To Jeff Kinney, author of the Diary of a Wimpy Kid series, philanthropy doesn’t mean attending galas, writing checks, or starting foundations. It means designing a floorplan, unpacking boxes, and serving coffee.
He’s already impacted millions of kids with his work: The Diary of a Wimpy Kid. After debuting online in 2004 — and appearing in stores in 2007 — the series has produced more than 150 million copies.
Now Kinney hopes to impact people in a more intimate way: On Saturday, Kinney opened a bookstore in the center of Plainville, Massachusetts. Called An Unlikely Story, the store is a nod to the fib-prone protagonist of the Wimpy Kid series, Greg Heffley.
The store’s name also speaks to Kinney’s own trajectory.
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He was on the road to a “conventional career” as a computer programmer and graphic artist before being catapulted to fame with his best-selling book series-gone-blockbuster, The Diary of a Wimpy Kid.
Kinney didn’t just end up in the world of books, however. In many ways, he began there. For part of his childhood, Kinney’s family owned a bookstore, something he felt was formative to his identity and later career.
“I taught myself how to program computers with books I bought there. I learned about comics. I learned how to draw comics and read a lot of fantasy. I discovered my own interests,” said Kinney.
He wants his store to inspire kids in a similar way. Kinney has been vocal that he’s not expecting to profit from the store; he told The Atlantic that he hopes to break even.
The ultimate marker of success will be if even one kid’s life is changed by the presence of the bookstore.
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Despite the impact that his own books have had, Kinney doesn’t want Unlikely Story to be centered around the franchise. Though they will eventually have a statue of the Greg Heffley character, the store will also feature a life-size statue of Kinney’s favorite character, Scrooge McDuck.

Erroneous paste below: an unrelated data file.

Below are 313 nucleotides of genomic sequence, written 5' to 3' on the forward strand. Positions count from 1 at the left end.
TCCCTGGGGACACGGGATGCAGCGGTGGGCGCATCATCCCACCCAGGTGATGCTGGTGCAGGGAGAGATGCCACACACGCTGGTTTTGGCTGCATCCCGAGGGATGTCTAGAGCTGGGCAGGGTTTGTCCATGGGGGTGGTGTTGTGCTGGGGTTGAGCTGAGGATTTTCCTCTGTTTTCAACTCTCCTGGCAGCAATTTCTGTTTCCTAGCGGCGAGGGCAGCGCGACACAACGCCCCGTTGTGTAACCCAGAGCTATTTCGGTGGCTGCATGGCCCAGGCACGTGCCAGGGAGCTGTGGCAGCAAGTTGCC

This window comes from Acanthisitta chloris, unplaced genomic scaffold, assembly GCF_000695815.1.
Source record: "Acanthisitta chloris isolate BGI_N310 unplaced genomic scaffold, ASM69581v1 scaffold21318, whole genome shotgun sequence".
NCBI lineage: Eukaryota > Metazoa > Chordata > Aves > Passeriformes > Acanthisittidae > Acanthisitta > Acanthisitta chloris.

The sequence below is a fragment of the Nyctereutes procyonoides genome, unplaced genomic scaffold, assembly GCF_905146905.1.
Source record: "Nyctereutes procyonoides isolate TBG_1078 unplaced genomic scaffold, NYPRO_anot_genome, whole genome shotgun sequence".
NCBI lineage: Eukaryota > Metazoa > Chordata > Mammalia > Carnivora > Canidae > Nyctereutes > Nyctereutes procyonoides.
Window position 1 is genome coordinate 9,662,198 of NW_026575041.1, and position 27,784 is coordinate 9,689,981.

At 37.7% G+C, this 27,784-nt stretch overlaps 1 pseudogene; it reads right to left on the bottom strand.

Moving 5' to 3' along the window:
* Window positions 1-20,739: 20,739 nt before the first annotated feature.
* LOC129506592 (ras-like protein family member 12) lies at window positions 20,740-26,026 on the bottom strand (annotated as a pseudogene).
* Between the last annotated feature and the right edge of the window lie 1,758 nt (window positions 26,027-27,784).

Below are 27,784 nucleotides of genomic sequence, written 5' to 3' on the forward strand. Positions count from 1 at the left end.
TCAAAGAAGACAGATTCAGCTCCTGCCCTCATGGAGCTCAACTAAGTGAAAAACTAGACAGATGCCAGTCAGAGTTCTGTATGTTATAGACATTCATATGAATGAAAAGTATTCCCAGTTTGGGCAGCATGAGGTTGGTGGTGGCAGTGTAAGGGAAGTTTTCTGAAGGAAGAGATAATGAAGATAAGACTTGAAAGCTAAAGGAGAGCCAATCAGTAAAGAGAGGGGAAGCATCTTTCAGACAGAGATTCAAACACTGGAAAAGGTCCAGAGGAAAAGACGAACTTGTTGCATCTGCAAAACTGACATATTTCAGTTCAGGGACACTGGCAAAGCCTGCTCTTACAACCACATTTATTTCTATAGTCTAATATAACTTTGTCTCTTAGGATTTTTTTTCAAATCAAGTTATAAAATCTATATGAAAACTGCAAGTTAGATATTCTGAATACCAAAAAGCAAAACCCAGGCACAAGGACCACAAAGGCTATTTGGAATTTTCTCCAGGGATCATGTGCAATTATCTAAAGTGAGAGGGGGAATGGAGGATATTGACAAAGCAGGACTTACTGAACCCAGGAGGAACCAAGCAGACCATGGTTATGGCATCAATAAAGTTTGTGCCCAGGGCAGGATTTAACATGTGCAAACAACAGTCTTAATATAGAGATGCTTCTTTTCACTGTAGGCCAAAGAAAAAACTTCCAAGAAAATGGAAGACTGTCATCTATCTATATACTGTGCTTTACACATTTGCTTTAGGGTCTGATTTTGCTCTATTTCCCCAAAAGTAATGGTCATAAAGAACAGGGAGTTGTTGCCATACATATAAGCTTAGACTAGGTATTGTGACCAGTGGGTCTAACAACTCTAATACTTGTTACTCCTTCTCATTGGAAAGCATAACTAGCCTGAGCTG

The store also has cinema replicas of the brooms from the Harry Potter series. They hang from the ceiling, trailed by books.
“They fly throughout the store,” said Kinney. “It’s a metaphor. I think the Harry Potter books more than any other books really united kids and adults in reading, so that’s why we wanted to do that.”
That’s really the goal of the store, according to Kinney. It’s a business — an expensive one — but he hopes An Unlikely Story will become a community meeting place.
An Unlikely Story stands where the Plainville general store, Falks Market, once did. When Kinney moved to the town 12 years ago, the store had already been abandoned and in a state of disrepair.
What had once been the nerve center of Plainville had become something of an eyesore. He and his wife decided to buy the building, happy to be in the position to make a positive change for the town.
After the old structure was deemed unsalvageable, Kinney got a permit to tear it down and build something else in its place. The idea of a bookstore was born, and the plan has been underway for several years.
This time last year, a steel frame building stood in the center of town. Now it’s a place that can become a part of the town’s culture.
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On the walls, customers will be able to get a glimpse of the building’s past. Old photographs of the other identities the building has had since the 1850s line the walls of the café. As an homage to its history, Kinney had signs created and aged to look like they’ve been around for a century.
“More than anything, this was about community. Plainville is a town that we really like. It’s treated us very well,” Kinney said.
Despite the town’s small population – 8,264 people call Plainville home– Kinney said his neighbors don’t think anything of his so-called “celebrity.” And apart from his financial ability to take this risk, you might not even know Kinney’s had the success that he has had. He works at Poptropica, a firm in Boston, and is currently writing the tenth book of the Wimpy Kid series.
He said he’s honored that kids are still reading, and that he still feels like he has something to say.
After his next book deadline passes, he’ll be able to spend more time at Unlikely Story. He plans to put on an apron and help out in the bookstore café.
“I hope that it has a ripple effect. I hope that it gets the town the attention it deserves,” Kinney said.
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